March 4, 1988 |
The most important thing to remember when making reservations at Russo's is to find out if Pete is working that night. Because if Pete isn't working, Russo's is in trouble. Pete does the seating, opens the wine and makes the Caesar salad - sometimes all three simultaneously. Oh, there are others to help out, but as one waitress put it, "It's not like we don't know how to open the wine. Pete just likes to do it. " Russo's is a year-old supper club on South Eighth Street in the shadows of the incandescence thrown off by the warring cheesesteakerias a block away.
December 30, 1988 |
This column's impressions of Bistro Romano, a two-month-old Italian restaurant in the NewMarket area, run hot and cold. Hot because a dinner visit yielded a hot appetizer and four entrees that were pleasing and attractively presented. Cold because the cold foods - Caesar salad, garlic bread and desserts - need immediate improvement. Garlic bread shouldn't be a cold food. That's part of the problem. Bistro Romano has much to recommend it; at the moment, the cold foods, uneven service and non-stop Christmas carols on the sound system aren't among them.
March 16, 2007
WHEN MEMBERS of the Chain Gang drove through New England a few weeks ago, it seemed like we passed 99 Restaurants about 99 times. Finding out the chain had migrated down to Philadelphia, we decided we had to check it out. Not being familiar with 99, the Gang found it to be similar to Applebees - big drinks, big All-American menu, big desserts, not too big a bill. At the location on Roosevelt Boulevard, we also found the service to be exceedingly friendly even when it was slow or forgetful.
September 3, 1993 |
He wants Caesar salad and shrimp scampi. She wants chicken soup with coconut milk and beef in a peanut curry sauce with steamed rice. Until Jow's Garden came along, this couple would have had to take separate tables at separate restaurants. Now they can dine together at this pretty University City restaurant, with its menu of Thai dishes, Italian dishes and dishes that are something in between. Jow's Garden is tucked inside the Garden Court Apartments, occupying a space that was formerly the Thai Garden.
January 19, 2000 |
Robert C. Atkins, the world-famous diet doctor, controversial author and advocate of complementary medicine, says he usually doesn't eat lunch. "I don't have time," he said, squirreled away at an inconspicuous table at Chianti's, a restaurant that specializes in northern Italian fare at 1043 2nd Ave., between 54th and 55th on Manhattan's East Side. But Atkins has made an exception on this cold, blustery Friday. It's an off day from his thrice-weekly, noon-to-1 p.m. local radio show, and Chianti's - nicely appointed with gilded-frame mirrors and green crushed-velour bench seats along the walls - is conveniently located between his Sutton Place apartment and his office.
August 20, 1997 |
Most neighborhood taverns are known mostly for their convenience and convivial crowd, not necessarily for the food, although some make a name for themselves with exceptional chicken wings or homemade pizza. Even though Devone's Family Tavern & Restaurant on Black Horse Pike in Williamstown is a local watering hole where "everyone knows your name," its main claim to fame is, surprisingly enough, the food. Devone's burgers are something of a local legend because of their size and price.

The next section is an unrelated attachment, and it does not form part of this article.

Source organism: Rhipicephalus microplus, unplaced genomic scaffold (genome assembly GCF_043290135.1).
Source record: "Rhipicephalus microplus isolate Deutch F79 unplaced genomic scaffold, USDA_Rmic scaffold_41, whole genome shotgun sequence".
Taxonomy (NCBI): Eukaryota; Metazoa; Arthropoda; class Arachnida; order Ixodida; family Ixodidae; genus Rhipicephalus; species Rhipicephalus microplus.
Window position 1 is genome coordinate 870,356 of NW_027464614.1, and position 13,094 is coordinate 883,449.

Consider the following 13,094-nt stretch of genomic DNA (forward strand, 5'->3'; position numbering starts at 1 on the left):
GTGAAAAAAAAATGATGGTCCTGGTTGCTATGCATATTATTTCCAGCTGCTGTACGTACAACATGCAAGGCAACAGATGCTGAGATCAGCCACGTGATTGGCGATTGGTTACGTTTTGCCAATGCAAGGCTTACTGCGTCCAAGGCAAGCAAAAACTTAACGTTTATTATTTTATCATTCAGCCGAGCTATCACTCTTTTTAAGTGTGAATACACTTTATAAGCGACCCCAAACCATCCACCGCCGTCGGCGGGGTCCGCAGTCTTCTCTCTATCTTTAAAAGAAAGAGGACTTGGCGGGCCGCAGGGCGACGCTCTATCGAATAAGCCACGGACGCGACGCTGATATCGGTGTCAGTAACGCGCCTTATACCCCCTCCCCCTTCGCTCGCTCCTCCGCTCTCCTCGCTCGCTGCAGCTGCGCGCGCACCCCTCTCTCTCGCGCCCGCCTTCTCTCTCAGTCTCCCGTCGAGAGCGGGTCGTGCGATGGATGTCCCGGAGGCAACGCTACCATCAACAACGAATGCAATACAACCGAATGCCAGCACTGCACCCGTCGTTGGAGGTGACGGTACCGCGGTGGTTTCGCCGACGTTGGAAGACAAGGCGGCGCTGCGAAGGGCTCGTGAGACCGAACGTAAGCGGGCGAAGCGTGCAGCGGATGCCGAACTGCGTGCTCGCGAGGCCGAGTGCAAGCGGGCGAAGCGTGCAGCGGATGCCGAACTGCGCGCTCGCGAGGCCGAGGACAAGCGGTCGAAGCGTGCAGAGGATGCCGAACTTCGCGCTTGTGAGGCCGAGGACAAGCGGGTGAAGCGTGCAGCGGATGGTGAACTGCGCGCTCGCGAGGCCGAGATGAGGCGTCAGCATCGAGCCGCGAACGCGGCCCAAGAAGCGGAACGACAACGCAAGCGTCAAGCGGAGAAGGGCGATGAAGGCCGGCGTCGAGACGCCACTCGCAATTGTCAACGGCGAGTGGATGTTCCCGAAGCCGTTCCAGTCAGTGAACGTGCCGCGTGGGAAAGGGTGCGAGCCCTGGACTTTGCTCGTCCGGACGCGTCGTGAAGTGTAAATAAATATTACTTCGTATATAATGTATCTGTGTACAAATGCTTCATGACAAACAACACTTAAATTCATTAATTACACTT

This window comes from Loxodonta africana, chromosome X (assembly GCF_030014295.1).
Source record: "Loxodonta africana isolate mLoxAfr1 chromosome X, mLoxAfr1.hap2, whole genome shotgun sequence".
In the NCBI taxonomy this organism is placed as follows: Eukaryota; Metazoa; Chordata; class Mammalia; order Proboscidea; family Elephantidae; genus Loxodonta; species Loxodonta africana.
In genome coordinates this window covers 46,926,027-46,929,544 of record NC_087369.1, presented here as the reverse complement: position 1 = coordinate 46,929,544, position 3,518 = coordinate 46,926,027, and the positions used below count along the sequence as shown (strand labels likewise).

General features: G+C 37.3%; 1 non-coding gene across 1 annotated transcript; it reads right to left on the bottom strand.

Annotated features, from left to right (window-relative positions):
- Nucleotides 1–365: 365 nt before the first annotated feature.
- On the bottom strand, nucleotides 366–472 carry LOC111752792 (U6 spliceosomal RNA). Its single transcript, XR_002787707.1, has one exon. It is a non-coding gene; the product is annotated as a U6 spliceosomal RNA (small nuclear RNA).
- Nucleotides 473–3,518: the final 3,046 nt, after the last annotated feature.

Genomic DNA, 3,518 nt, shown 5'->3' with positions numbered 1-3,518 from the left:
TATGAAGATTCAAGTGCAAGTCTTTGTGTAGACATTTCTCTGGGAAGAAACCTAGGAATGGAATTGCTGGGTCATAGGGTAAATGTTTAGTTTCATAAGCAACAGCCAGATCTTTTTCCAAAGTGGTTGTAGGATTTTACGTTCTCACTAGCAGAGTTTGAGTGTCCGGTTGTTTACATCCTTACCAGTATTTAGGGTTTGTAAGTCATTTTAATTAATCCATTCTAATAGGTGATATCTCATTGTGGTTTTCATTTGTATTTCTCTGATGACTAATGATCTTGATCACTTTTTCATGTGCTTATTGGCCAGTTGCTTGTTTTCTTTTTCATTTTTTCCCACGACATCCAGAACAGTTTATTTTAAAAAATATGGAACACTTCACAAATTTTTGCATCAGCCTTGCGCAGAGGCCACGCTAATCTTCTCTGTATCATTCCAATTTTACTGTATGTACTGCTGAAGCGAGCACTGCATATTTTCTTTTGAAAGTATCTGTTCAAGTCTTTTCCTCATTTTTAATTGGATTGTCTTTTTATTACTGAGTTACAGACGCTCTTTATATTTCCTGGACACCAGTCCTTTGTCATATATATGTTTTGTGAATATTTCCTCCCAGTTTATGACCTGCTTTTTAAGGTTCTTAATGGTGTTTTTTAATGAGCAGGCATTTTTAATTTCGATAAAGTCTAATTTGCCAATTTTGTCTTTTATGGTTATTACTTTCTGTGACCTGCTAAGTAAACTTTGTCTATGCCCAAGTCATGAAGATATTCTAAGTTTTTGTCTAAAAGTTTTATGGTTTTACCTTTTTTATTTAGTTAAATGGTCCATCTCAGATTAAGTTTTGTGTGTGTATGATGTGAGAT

July 12, 1992 |
Over the years, I've met so many of the high-visibility Philadelphians involved with Rock Lobster that I doubted I'd get through a review meal at the new waterfront restaurant without being spotted by one of them. And I was absolutely right. Twice. At lunch, our food arrived via Neil Stein, the restaurant's idea man. At dinner, we were greeted by Marty Keenan, once a dealer in luxury cars, now a partner in this Delaware River waterfront enterprise. I'm convinced that both men know that what you give to the local restaurant critic gets reported and becomes the standard against which customers will measure you. Give more or better and it could backfire on you. Which leads me to think that the Rock Lobster Salad that a partner ordered from the restaurant's limited lunch menu could become one of its best-selling dishes.
August 25, 1989 |
Some weeks ago, you read here about the transformation of the Fairmount cafe known as Adrian into one called New Moon. The ownership, name and curtains changed; the food was as good as ever. Meanwhile, Adrian chef Roger Winther took the name and his skills two blocks down Aspen Street to another cozy cafe, one called Rembrandt's. The result is Adrian at Rembrandt, a very likeable restaurant very much like its competition. Not that it's perfect. Adrian at Rembrandt's ought to toss out those stained wine lists.
January 21, 1990 |
When gold was discovered at Sutter's Mill in 1848, California was sparsely populated and amenities were few. But one kind of greed breeds another, and by 1850, the nearby port of San Francisco had been transformed from a smallish village to a town of 25,000 inhabitants, where, according to historian Richard Hooker's Food and Drink in America, "there was a large array of restaurants, many of them foreign. " The San Francisco restaurant phenomenon continues unabated to this day. And the state's eager acceptance of anything and everything tasty makes it hard to define just what it is that makes California cuisine so different.
June 28, 1991 |
What a difference a decade makes. When the Gold Standard opened for business on 47th Street near Chester Avenue in 1979, a complete dinner in its cozy Victorian confines cost $12 to $14. There was no skimping, either. Dinner included an appetizer, soup, salad, entree, dessert and coffee. At that time, it was my favorite "date" restaurant. The Gold Standard moved to an ivy-covered building on the University of Pennsylvania campus in 1983 and rechristened itself the Palladium.